While the internet remains so clickably divided along lines of hyperbole over the quality of the new Ghostbusters movie, there is one reasonable statement on which we can all agree: The new Ghostbusters theme song is concentrated awfulness, the aural equivalent of a psycho-reactive mood slime undulating through the city sewers, feeding off our collective negativity, then converting it into hot-pink garbage that seeps into your pores and makes you irrationally hostile.
A collaboration between Fall Out Boy, Missy Elliott, executive decision, and spite, “Ghostbusters (I’m Not Afraid)” updates Ray Parker Jr.’s theme for the grammatically pedantic, yet otherwise undiscerning kids of 2005, and the invective it’s received has been as intense as any other conversation about this damn movie. But in the song’s case, accusations of tarnishing a classic work of art about the thrills of starting a ghost-vacuuming business with your friends are perhaps more justified. After all, no one even bothered to talk to Parker first.
In an interview with Inside Edition, Parker says he wishes that someone involved with the remake has asked aloud whether, under such unusual circumstances, there was someone they should call, and furthermore, who that someone might be, and whether that someone shouldn’t be Ray Parker Jr. “I wish they had called me to maybe work with some of the younger guys and help them get a direction,” Parker says, elucidating just one of many situations in which a call should have been made and to whom.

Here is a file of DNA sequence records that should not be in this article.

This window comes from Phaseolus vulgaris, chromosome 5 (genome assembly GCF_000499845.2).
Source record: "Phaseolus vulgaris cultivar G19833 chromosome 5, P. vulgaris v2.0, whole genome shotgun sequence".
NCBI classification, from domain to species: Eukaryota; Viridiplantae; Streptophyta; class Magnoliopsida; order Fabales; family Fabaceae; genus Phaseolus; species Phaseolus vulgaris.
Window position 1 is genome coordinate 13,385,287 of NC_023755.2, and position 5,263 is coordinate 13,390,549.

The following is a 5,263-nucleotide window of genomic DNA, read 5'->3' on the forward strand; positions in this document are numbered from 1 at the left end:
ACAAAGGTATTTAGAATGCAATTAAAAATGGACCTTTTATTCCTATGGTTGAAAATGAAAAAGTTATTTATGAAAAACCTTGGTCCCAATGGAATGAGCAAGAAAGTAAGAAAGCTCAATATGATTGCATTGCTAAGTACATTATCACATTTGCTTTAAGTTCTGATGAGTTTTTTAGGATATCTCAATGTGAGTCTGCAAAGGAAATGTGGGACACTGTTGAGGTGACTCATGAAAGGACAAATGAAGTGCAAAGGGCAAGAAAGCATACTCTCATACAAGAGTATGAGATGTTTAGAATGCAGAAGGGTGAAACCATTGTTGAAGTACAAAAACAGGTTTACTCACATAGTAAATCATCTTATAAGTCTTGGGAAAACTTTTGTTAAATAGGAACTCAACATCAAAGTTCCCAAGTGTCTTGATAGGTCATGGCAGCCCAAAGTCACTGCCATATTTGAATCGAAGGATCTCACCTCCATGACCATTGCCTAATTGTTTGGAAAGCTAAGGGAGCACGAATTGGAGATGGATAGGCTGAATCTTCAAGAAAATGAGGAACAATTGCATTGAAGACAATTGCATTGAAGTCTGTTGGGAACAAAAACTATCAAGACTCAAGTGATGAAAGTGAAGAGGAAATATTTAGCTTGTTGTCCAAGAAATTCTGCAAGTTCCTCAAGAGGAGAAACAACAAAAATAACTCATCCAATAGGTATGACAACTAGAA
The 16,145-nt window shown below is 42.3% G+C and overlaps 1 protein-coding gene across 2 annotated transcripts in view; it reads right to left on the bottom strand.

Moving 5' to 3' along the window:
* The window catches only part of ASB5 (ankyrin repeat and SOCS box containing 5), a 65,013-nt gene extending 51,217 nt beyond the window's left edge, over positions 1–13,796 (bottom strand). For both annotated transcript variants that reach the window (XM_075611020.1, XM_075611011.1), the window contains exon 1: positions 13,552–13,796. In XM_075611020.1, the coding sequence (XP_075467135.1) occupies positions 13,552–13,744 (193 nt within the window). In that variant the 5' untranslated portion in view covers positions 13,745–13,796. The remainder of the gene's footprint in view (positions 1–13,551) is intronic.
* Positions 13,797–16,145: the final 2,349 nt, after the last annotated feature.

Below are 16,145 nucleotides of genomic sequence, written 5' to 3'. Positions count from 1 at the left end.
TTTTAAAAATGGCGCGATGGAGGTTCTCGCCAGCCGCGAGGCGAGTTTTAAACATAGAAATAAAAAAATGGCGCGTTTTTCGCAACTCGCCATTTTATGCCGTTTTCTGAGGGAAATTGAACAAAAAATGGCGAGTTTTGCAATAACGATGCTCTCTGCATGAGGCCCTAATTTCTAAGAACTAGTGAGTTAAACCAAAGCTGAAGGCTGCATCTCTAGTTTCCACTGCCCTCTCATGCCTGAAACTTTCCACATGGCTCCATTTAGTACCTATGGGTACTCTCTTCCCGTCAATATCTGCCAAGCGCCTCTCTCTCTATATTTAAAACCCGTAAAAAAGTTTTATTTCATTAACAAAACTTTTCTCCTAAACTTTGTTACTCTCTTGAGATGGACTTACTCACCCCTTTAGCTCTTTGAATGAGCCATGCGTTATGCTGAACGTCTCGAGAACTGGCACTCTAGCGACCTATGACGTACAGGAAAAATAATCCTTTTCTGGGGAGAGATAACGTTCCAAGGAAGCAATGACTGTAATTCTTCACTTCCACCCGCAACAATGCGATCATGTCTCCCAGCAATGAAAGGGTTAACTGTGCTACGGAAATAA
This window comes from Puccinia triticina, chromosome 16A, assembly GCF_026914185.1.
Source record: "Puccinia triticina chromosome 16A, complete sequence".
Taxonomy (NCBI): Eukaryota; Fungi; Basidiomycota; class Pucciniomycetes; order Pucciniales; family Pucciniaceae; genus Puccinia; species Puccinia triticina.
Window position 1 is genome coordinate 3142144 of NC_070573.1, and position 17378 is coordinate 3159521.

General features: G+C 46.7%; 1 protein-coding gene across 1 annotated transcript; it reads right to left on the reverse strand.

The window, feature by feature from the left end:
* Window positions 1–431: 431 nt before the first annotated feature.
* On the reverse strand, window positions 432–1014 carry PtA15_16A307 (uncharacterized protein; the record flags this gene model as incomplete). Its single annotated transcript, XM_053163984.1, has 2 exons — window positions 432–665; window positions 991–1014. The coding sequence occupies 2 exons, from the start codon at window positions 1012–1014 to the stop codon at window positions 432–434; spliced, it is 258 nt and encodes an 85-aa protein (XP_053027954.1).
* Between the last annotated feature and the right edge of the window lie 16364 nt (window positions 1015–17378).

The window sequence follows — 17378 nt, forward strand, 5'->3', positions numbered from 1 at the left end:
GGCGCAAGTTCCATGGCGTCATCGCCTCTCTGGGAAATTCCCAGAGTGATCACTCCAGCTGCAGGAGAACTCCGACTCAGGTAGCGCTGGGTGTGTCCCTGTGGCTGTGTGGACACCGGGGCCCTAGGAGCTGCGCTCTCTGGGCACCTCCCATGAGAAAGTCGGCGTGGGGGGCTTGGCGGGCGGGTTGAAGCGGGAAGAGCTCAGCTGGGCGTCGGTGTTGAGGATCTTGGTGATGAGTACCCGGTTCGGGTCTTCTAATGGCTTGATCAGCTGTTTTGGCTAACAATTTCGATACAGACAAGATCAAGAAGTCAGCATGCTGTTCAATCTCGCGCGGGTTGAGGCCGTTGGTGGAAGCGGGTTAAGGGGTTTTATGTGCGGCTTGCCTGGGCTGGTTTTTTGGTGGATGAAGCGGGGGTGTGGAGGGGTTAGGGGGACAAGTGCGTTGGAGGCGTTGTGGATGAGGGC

Still, displaying the sort of artistic bonhomie long synonymous with the man who once paid an undisclosed settlement to Huey Lewis, Parker wasn’t so overly protective of his work that he couldn’t graciously sidestep condemning this copy he can’t exactly sue over.
“Interesting,” he shrugged of the song, adding, “I’m not going to say it’s good or bad. I’m just going to say, well, maybe I’m an old guy now, and I like it the old way.” It’s a fair, diplomatic response that perhaps the film’s loudest detractors could take a lesson from as well, acknowledging that the passage of time and shifting sensibilities inevitably leaves one fiercely aware of their own aging and subsequent marginalization, which spurs them to rage fecklessly against the dying of the light by lashing out melodramatically against anything they perceive as a threat to the cherished cultural artifacts they believe comprise the identity they feel is slowly being eroded from them.
But of course, Parker’s wrong, and everyone knows the new “Ghostbusters” is literally the sound of your inner child puking up its organs until it dies.